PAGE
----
Netty TCP Binding decoding with +29 bytes to a C++ Server

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Howdy!

Have a reference service of type Netty TCP defined as

<netty:binding.tcp name="TS1_FacadeProxy_Outbound">
        <netty:contextMapper includes=".*"/>
        <netty:messageComposer class="mil.navy.e6b.wst.facade.trainerCommon.data.composer.TrainerComposer"/>
        <netty:host>wst-master-ios-1</netty:host>
        <netty:port>23743</netty:port>
        <netty:allowDefaultCodec>true</netty:allowDefaultCodec>
        <netty:sync>false</netty:sync>

In the Composer class decompose method I have as follows which

Object content = exchange.getMessage().getContent();

    if (content instanceof TrainerCommon) {
        exchange.getMessage().setContent(
            ((TrainerCommon) content).decompose());
    }

    target = super.decompose(exchange, target);

    return super.decompose(exchange, target);

The decompose of the class implementation is simply creating a byte[] of a known size


public byte[] decompose() { // WST Header = 4 + int dword = 8 ByteBuffer aByteBuffer = ByteBuffer.allocate(8); getWSTHeader().setByteCount(aByteBuffer.array().length); try { DataUtils.getTrainerWSTHeader(this.getWSTHeader(), aByteBuffer); aByteBuffer.put(DataUtils.getTrainerInt(this.getTrainingSetID(), WinIntType.DWORD)); } catch (DecoderException e) { // TODO Auto-generated catch block e.printStackTrace(); } return aByteBuffer.array(); }

Which yields:
byte[8] = { 4, -111, 8, 0, 1, 0, 0, 0 };

When using from within Switchyard as defined above, the 8 byte send to the C++ Server allows yields 37 bytes. If I use a Client using what I "think" are the same classes as the Switchyard implementation would be using, there are NO issues at all

Standalone client 'snip'... FYI: tried to change the bootstrap.setOption and none of the changes I introduce changes the behavior... this standlone client always runs.

...
import java.net.InetSocketAddress;
import java.net.SocketAddress;
import java.util.concurrent.Executors;

import org.jboss.netty.bootstrap.ClientBootstrap;
import org.jboss.netty.buffer.ChannelBuffer;
import org.jboss.netty.buffer.ChannelBuffers;
import org.jboss.netty.channel.Channel;
import org.jboss.netty.channel.ChannelFactory;
import org.jboss.netty.channel.ChannelFuture;
import org.jboss.netty.channel.ChannelHandlerContext;
import org.jboss.netty.channel.ChannelPipeline;
import org.jboss.netty.channel.ChannelPipelineFactory;
import org.jboss.netty.channel.Channels;
import org.jboss.netty.channel.ExceptionEvent;
import org.jboss.netty.channel.MessageEvent;
import org.jboss.netty.channel.SimpleChannelHandler;
import org.jboss.netty.channel.socket.nio.NioClientSocketChannelFactory;
....
public static void main(String[] args) {

    new FacadeProxyClient().connect("wst-facade", port);

    }

    public void connect(String host, int port) {

    ChannelFactory factory = new NioClientSocketChannelFactory(
        Executors.newCachedThreadPool(),
        Executors.newCachedThreadPool());
    bootstrap = new ClientBootstrap(factory);
    bootstrap.setPipelineFactory(new ChannelPipelineFactory() {
        public ChannelPipeline getPipeline() {
        return Channels.pipeline(new TcpClientHandler());
        }
    });

    bootstrap.setOption("tcpNoDelay", true);
    bootstrap.setOption("keepAlive", true);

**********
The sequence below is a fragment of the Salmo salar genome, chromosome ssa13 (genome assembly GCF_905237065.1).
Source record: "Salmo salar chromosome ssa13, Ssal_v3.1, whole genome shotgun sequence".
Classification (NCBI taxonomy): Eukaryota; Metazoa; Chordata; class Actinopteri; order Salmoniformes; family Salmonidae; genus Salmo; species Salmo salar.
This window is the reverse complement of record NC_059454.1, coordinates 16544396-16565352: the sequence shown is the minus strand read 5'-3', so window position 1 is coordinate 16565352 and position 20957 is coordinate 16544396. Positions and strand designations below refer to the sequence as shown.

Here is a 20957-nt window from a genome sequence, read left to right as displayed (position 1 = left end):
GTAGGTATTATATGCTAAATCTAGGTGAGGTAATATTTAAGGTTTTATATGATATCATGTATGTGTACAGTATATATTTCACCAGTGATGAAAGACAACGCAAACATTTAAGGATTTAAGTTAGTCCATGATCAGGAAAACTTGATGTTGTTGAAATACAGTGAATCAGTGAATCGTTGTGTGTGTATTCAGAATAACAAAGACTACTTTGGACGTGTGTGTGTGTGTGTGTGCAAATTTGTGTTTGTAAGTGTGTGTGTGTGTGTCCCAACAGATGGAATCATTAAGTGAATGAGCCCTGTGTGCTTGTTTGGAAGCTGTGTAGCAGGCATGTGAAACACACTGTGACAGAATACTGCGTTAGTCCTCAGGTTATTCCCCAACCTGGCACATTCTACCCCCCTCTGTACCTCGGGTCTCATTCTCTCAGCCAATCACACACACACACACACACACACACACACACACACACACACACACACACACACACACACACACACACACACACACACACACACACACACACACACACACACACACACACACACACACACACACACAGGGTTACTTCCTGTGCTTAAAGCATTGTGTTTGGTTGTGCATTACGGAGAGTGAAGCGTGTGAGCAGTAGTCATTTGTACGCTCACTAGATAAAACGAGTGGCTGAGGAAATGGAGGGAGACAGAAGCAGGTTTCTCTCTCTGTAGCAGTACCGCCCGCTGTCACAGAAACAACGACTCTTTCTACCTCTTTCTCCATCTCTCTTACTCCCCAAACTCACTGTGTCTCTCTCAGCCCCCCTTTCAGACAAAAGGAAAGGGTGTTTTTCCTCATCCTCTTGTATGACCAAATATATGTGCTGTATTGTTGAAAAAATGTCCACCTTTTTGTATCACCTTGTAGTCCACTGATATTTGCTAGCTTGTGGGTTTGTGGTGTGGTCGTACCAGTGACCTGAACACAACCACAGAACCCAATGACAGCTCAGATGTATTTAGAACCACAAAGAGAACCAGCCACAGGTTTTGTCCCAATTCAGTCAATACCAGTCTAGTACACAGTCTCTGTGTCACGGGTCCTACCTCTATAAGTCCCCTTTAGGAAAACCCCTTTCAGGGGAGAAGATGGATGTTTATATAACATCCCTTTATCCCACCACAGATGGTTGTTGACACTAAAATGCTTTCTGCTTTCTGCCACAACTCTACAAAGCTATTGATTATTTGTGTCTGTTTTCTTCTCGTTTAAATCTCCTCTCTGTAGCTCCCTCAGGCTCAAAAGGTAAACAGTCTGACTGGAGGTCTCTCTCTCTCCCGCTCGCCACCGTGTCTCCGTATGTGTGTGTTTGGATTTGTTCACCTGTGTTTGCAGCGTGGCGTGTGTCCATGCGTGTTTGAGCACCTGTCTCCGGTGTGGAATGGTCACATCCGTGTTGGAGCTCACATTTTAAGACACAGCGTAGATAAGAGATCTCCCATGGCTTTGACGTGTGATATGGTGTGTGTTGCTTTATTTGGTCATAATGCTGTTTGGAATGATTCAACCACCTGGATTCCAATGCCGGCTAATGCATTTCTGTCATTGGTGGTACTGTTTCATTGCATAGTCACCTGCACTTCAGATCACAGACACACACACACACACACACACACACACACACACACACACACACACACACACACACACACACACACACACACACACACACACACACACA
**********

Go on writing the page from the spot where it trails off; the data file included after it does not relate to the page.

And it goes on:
// netty:allowDefaultCodec false
    bootstrap.setOption("allowDefaultCodec", false);
    // netty:sync false
    bootstrap.setOption("sync", false);
    // netty:sendBufferSize
    //bootstrap.setOption("sendBufferSize", 48000);


    ChannelFuture future = bootstrap.connect(new InetSocketAddress(host,
        port));
    Channel channel = future.awaitUninterruptibly().getChannel();

    byte[] aFacadeRequest = { 3, -111, 20, 0, 49, 50, 55, 46, 48, 46, 48,
        46, 49, 0, 0, 0, 0, 0, 0, 0 };
    byte[] aFacadeResponse = { 4, -111, 8, 0, 1, 0, 0, 0 };

    // *******************************************************************************
    // TODO: Set your bytestream here to send
    byte[] messageToSend = aFacadeResponse ;


    for (int x=0; x < 1; x++) {
        ChannelBuffer buffer = ChannelBuffers
            .wrappedBuffer(messageToSend);
        ChannelFuture aChannelFuture = channel.write(buffer);
        System.out.println("Done? " + aChannelFuture.isDone());

        try {
        Thread.sleep(50);
        } catch (InterruptedException e) {
        // TODO Auto-generated catch block
        e.printStackTrace();
        }

    }

I added the c++ server as FacadeProxy.exe and the working Java standalone client as FacadeProxyClient.java in the archive attached.

Was able to modify camel-netty-binding sample with a reference service and cause the same behavior.

Have tried some other netty parameters, such as transferExchange false and it caused a consistent 1673 bytes for an 8 byte decompose.

Tried using a @Produces @Named("mydecoder") with different ChannelHandlerFactories, and either caused complete failure in the client or "nothing would happen at all" behaviors.

Wireshark shows the following:
[eth header][ip header][protocol header][?+29][data]

Traced the code and data to this:
org.jboss.netty.handler.codec.serialization.ObjectEncoder

The returned encoded object contains:
[0, 0, 0, 33, 5, 117, 114, 0, 0, 2, 91, 66, -84, -13, 23, -8, 6, 8, 84, -32, 2, 0, 0, 120, 112, 0, 0, 0, 8, 4, -111, 8, 0, 1, 0, 0, 0, 0, 0,....]
The data intended for the c++ server starts at 30 and is: 4, -111, 8, 0, 1, 0, 0, 0

To suppress this for the receiving side, am I going to have to create a custom decoder which calls a custom instance of OneToOneEncoder? Any other approach with parameters??

Any ideas at all??

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